Senate District 6 candidates are clearly divided

Last modified: 10/29/2014 12:13:57 AM
Voters in Barnstead and towns to its east have two clearly divided candidates to choose between for their next representative in the state Senate.

The race for state Senate District 6 is a rematch from 2012 between incumbent and retired nuclear engineer Sam Cataldo, a Republican, and challenger and full-time pharmacist Richard Leonard, a Democrat.

Leonard, of New Durham, said he approves of Medicaid expansion and the Affordable Care Act, raising the minimum wage and the Common Core curriculum. Cataldo, 77, of Farmington, said he opposes all of those programs.

The first-term senator who previously spent four terms in the state House said he reviews each bill individually but votes with his party 99 percent of the time.

Cataldo said the health care system was better in the past, when his local hospital, Frisbie Memorial, like others, allowed anyone – even those without insurance – to come in and receive care. He reminisces back to the 1990s when the state had 26 insurance providers, he said.

He said he opposed Medicaid expansion because of the sunset provision that will require it to be resubmitted in 2016 and the fact that the program would end if federal funding dropped below 100 percent, which he said he expects could happen.

“The country is broke. Doesn’t anybody understand that? We’re almost $18 trillion in the hole,” he said.

He said if funding dried out or a new bill wasn’t passed, the state would have to find a way to cover the roughly 20,000 people who signed up for expanded coverage. He said the only way to do that would be through instituting a sales or income tax.

“Do you want that? I don’t,” he said.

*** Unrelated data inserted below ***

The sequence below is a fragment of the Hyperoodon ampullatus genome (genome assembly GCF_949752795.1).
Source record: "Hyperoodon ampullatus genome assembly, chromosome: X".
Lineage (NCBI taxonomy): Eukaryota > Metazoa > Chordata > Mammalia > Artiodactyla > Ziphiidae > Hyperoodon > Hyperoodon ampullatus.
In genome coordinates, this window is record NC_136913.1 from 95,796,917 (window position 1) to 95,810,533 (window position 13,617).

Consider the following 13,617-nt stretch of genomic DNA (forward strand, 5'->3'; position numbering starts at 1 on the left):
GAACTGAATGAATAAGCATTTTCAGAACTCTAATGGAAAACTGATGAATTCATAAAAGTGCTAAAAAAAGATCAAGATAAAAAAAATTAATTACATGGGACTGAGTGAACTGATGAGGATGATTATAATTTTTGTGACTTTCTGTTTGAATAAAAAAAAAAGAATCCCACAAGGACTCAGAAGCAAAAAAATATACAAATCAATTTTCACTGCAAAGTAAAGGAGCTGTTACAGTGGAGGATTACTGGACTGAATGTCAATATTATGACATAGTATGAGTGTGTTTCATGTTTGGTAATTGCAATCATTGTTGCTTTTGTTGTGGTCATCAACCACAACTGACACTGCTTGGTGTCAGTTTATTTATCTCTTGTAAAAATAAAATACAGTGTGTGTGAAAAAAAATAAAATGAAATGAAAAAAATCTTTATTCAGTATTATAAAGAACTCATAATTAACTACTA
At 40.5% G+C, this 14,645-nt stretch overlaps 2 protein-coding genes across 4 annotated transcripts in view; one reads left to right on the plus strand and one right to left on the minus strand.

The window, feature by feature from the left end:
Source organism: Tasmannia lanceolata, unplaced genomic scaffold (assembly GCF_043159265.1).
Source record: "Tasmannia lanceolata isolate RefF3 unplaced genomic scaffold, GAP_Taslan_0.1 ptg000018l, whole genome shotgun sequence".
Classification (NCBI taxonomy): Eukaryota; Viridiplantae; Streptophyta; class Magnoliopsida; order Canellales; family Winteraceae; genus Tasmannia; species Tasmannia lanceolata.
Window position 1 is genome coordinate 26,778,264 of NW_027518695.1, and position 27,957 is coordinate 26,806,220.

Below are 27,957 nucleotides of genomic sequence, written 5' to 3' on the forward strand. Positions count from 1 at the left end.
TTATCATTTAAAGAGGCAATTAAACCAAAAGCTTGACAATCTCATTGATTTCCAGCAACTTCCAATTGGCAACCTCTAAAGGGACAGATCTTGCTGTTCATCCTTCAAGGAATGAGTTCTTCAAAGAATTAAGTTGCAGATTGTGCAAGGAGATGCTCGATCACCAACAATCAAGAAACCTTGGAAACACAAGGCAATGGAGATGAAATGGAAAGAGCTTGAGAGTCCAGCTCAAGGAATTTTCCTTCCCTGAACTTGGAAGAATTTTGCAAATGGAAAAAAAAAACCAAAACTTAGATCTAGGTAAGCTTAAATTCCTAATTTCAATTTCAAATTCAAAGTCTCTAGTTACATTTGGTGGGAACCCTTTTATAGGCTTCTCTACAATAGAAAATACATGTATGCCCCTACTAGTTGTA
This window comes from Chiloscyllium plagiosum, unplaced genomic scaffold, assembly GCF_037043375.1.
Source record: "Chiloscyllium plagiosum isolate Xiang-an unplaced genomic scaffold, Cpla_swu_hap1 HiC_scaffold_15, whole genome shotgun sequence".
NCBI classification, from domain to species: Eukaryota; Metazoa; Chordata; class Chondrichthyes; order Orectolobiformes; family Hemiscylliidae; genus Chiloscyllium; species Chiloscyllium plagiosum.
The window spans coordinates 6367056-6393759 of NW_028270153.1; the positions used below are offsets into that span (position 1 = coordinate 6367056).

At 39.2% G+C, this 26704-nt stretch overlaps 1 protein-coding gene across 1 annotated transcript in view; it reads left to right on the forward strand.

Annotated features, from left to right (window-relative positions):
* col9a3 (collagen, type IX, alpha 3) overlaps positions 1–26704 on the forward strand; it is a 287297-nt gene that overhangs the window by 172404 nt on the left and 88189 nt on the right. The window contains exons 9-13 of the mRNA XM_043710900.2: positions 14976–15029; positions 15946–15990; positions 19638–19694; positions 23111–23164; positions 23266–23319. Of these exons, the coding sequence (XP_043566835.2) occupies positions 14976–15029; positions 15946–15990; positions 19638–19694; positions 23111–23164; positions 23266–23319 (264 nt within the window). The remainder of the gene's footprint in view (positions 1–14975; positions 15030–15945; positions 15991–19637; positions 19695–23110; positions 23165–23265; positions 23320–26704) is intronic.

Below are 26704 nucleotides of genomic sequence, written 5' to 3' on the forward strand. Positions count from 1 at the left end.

Leonard, on the other hand, is running primarily to support the Affordable Care Act.

He said his wife, Phebe, was a surgical nurse at Wentworth-Douglass Hospital, and the couple had health insurance through her employer.

She was diagnosed at 47 with colon cancer, and when she lost her job a year into her illness, they lost their health insurance. Leonard said because of the ACA, they were able to get insurance coverage through his employer, Hannaford, “even though she’s in the throes of cancer.”

“I didn’t really pay much attention to it before, but a year after Phebe died (in 2011), it really opened my eyes to what other people were going through or could go through,” he said.

Leonard owns a farm and got his start in public service in 2010 by serving on the board of the Strafford County University of New Hampshire Cooperative Extension service. He said that group allows educators to use their knowledge and expertise in local communities. For instance, a fruit specialist and students might come to his farm to take samples and study practices for pest management.

“No sooner did I get in there then the budget got slashed,” he said, in part by Cataldo, who voted as a House member at the time to cut the university system’s budget.

Cataldo said he’s most proud of bills he sponsored this past session to create a bill of rights for seniors, to establish a separate crime of domestic violence, and another that makes changes to the state law on human trafficking.

Cataldo said he opposes raising the minimum wage because he feels it would eliminate young people’s jobs. He said he worked for 55 cents an hour during high school to put himself through Catholic school.

Cataldo said today’s students are being “held back” by provisions such as Common Core. He said when he was in elementary school, a foreign student of third-grade age moved into the district and within a week proved he was smart enough to move up a grade to Cataldo’s fourth-grade class. A week later, that student was in fifth grade.

Today “everybody in the classroom has to be equal. Well, you can’t all be equal,” he said.

Leonard said he supports education and health care initiatives as his two primary issues. He said as a pharmacist, he’s seen patients in years past handing back their prescriptions when they couldn’t afford them because their plans didn’t cover them.

These days, he said, “I’m seeing more and more people with prescription drug coverage.” He attributes that change to the Affordable Care Act, and he said he hopes more people will sign up for medical coverage through expanded Medicaid in the state.

“For me, health care is my passion; it’s really my story and how I got into” politics, he said.

State Senate District 6 comprises Alton, Barnstead, Farmington, Gilmanton, New Durham and Rochester.



(Nick Reid can be reached at 369-3325 or nreid@cmonitor.com or on Twitter @NickBReid.)




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